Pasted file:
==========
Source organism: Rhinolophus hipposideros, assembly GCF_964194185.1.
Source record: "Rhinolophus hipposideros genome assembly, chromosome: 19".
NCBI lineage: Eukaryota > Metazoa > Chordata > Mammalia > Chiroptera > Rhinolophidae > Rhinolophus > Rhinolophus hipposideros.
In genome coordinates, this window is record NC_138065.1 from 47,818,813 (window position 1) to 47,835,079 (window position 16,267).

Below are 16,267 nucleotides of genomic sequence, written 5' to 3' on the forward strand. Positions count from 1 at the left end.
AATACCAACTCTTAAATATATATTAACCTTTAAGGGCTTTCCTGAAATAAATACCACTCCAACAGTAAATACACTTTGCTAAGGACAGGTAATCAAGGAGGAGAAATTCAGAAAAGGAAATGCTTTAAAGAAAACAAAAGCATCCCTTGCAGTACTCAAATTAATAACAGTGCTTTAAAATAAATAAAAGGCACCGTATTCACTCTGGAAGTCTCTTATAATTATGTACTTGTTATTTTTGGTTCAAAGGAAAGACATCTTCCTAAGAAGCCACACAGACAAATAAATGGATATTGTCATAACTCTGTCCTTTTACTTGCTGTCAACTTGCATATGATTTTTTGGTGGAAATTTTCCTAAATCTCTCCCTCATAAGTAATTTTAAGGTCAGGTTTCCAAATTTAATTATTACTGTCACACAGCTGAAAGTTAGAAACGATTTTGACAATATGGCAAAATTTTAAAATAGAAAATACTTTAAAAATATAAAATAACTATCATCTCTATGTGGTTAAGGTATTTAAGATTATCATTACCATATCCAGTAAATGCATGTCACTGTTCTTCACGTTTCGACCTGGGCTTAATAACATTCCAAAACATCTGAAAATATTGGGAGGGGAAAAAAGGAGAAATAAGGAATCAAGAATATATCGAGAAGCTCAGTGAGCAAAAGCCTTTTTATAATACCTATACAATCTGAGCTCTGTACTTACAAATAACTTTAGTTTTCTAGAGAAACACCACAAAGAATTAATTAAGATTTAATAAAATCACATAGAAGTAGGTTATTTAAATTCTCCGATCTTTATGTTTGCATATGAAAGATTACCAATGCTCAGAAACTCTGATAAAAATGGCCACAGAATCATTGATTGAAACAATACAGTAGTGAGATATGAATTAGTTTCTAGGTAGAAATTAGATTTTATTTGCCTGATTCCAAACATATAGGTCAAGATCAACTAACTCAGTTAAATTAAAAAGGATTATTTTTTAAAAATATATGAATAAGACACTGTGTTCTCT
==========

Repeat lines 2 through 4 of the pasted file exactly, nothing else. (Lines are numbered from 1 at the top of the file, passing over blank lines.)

Source record: "Rhinolophus hipposideros genome assembly, chromosome: 19".
NCBI lineage: Eukaryota > Metazoa > Chordata > Mammalia > Chiroptera > Rhinolophidae > Rhinolophus > Rhinolophus hipposideros.
In genome coordinates, this window is record NC_138065.1 from 47,818,813 (window position 1) to 47,835,079 (window position 16,267).